National Conference's political advisers are on the wrong side of camera in J&K
In Srinagar, last week proved a bad patch for ‘political advisors’ in J&K’s ‘first party’, the National Conference (NC).
Son of a poet lawyer who once became an envoy, Aslam Goni is one of Dr Abdullah’s most trusted lieutenants. A Jammu resident, he served as state’s attorney general in Dr Abdullah’s regime. Finally, Dr Abdullah, a long time president of the cash-rich J&K Cricket Association (JKCA) finally got him in and made him its chairman. Everything was hunky-dory till it was revealed very emphatically that most of the funds that the Association received went to shadowy accounts that Abdullah’ cronies opened in various banks. A carpet dealer Ehan Mirza, whom Dr Abdullah appointed a treasurer, was termed to be the principal beneficiary as he would mingle his business with the accounts of the JKCA to the extent that his carpet suppliers would be paid from JKCA account.
As media exposed the racket, police looked the other way. Even the JKCA remained firm that everything was all right. Later, police registered a case but it is yet to offer any idea about where their investigations have reached. There has not been a single arrest. When 40 of 62 JKCA members asked Goni, JKCA chairman, to step down, he refused. Interestingly, when JKCA landed in worst crisis of its existence in J&K, BCCI rewarded Goni by appointing him team manager for a T20 match in South Africa!
Initially JKCA indicated that of the Rs 78.47 crore that JKCA received in two years ending March 2012, Rs 27.90 crore was in arrears. After a four member team probed the racket on the request of Dr Abdullah, the JKCA president, it revealed last week that the total amount that three office bearers – Aslam Goni, Ahsan Mirza and Saleem Khan, have embezzled is Rs 40.53 crore. It was after this revelation that Goni was dumped by Abdullah from JKCA. Though the sleuths someday might require questioning more people in the sensational sports racket for their direct involvement in corruption, the ‘political advisor’ is out of sports, at least for the time being.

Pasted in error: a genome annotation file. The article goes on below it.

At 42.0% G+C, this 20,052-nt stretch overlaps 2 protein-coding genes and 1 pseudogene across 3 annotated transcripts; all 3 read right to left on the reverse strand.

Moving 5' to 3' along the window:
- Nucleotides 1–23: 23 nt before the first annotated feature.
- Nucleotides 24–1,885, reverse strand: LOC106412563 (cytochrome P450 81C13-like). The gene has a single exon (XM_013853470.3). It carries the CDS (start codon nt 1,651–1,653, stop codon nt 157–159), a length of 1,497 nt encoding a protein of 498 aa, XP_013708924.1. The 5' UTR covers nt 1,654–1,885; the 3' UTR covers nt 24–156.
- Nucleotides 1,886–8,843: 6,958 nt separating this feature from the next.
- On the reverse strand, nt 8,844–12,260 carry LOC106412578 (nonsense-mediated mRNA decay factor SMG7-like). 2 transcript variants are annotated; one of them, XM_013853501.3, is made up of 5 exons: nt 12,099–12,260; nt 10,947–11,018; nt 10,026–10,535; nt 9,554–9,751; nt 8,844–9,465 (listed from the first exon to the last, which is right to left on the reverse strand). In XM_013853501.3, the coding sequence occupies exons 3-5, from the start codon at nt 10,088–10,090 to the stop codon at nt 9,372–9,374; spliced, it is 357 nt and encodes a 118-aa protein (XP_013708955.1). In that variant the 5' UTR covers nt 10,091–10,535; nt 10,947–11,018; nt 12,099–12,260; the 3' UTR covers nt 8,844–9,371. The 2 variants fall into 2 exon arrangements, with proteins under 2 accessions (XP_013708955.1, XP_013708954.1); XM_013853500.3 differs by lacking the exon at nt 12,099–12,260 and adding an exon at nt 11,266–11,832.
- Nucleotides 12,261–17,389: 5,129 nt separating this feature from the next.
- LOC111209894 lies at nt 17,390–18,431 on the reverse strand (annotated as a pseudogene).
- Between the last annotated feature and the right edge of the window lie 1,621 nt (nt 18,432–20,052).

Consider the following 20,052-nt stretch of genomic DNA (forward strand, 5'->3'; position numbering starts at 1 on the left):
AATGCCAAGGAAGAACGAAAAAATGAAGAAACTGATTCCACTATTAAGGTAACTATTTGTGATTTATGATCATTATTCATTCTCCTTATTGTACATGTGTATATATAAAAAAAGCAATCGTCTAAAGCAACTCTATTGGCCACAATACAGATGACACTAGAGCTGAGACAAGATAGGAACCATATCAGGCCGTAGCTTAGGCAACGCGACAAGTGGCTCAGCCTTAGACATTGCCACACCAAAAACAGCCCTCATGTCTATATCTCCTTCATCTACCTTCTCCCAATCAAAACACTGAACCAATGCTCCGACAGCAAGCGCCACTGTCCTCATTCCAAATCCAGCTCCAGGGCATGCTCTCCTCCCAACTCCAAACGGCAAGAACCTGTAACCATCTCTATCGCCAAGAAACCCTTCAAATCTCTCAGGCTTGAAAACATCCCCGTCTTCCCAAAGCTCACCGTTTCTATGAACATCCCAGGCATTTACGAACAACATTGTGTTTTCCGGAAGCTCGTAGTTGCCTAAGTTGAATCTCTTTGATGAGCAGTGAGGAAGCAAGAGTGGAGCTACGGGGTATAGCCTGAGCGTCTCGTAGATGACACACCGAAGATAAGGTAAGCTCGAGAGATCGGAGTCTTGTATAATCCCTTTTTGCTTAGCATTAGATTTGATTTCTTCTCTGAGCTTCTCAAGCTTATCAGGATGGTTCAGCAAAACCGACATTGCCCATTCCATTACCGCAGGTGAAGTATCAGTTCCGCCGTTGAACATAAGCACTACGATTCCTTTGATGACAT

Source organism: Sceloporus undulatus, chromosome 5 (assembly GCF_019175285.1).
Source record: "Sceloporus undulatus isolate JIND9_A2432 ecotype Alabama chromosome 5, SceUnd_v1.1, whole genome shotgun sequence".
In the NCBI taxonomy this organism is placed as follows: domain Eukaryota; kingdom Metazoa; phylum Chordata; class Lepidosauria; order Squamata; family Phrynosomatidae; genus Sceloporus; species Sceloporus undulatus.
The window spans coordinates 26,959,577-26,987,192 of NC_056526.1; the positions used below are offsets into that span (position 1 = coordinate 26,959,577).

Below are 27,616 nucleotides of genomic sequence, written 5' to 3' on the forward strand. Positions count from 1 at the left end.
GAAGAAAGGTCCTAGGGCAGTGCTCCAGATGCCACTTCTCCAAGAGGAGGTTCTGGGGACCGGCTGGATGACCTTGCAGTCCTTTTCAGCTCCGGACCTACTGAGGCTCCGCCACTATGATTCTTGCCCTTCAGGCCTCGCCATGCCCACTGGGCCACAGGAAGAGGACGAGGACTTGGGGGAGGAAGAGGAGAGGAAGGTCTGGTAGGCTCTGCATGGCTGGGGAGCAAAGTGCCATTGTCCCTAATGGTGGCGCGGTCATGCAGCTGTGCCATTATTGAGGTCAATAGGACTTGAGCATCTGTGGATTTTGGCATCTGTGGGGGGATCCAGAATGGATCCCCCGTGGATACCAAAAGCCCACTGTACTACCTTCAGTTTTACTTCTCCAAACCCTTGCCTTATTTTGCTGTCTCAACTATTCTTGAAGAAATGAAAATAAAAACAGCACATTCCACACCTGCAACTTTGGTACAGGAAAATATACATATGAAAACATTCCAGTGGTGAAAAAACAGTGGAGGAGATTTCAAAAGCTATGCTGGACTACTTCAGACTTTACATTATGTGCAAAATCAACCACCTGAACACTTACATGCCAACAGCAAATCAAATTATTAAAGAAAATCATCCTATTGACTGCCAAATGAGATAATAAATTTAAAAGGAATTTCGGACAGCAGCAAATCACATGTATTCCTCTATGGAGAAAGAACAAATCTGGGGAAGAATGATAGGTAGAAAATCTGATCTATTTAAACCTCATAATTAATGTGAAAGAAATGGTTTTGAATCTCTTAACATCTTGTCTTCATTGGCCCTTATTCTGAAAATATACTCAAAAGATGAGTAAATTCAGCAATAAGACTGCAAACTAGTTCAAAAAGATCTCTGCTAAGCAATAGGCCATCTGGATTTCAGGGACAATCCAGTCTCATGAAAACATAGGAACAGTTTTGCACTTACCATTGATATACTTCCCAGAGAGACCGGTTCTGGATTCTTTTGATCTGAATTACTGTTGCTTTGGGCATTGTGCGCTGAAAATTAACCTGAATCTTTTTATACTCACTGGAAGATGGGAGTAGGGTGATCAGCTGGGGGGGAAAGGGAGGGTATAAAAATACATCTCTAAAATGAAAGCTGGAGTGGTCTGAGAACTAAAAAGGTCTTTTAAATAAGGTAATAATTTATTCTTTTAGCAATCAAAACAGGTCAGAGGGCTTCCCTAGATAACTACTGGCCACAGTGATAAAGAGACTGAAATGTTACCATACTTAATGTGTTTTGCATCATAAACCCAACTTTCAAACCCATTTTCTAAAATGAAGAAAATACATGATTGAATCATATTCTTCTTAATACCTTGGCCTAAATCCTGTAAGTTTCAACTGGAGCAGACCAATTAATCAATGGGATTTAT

But the case of Dwinder Singh Rana is altogether different. An automobile engineer he struggled hard to become a self-made tycoon by selling and managing cars in an under-serviced and less professional market. His entry into media business led him to professionalize the cable news to a larger extent in Jammu besides controlling the distribution of major TV networks in the state. Right now Rana might be the only local company in J&K owning a vast OFC network in Jammu and Srinagar. For most of his latter years as an established player in business, Rana became a bosom friend of Omar and gradually emerged as a VIP in Omar’s coterie. Rana had capital but lacked power - more mass, less weight.
Then 2008 changed everything as Omar appointed him as his political adviser. Since then, Rana operates from Omar’s office. Initially there were murmurs against the “outsiders” but Rana fought his battle within to survive. The only difference was initially he was more visible and now he tries to maintain a low profile. He is Omar’s key crisis manager who is keen to be a kautilya.
Last week, Sajjad Lone, the Peoples Conference leader who is now a half-convert to the mainstream flock attacked him right, left and centre. In a hurriedly arranged news conference Lone accused Rana of “playing a don”. He said an SP and his Deputy had gone around “to harass” cable operators. “Rana who is a distributor for some national channels in the state holds a monopoly over airwaves and has been using this monopoly for conspicuous political motives despite his constitutional position in the government", Sajjad alleged. “Chief Minister is part and parcel of this tragic mafia-like behavior where local Kashmiri cable operators had to be subservient to distributors in Jammu.”
Kashmir Cable Operators Association denied the happening. Rana termed the allegations irresponsible and defamatory and announced he would go to court. Asserting that he crated 2000 jobs in the private sector as an entrepreneur, Rana said he resigned from all his executive responsibilities in his company when he joined the government. “I am fully aware of the reasons of the pangs of Sajjad Lone for the cable industry but I would leave it to his conscience to introspect and decide,” Rana said. “I challenge Lone or anybody else to cite or prove even a single instance in the last three and half years that I have called up any government functionary for any of my business interests, even a single instance shall be good enough for me to suffer consequences”.
After remaining on front pages for two days, the crisis is off the newsprint. But the situation suggests political advisors may require amulets as Kashmir’s peaceful summer is getting bumpy for neo-politicians.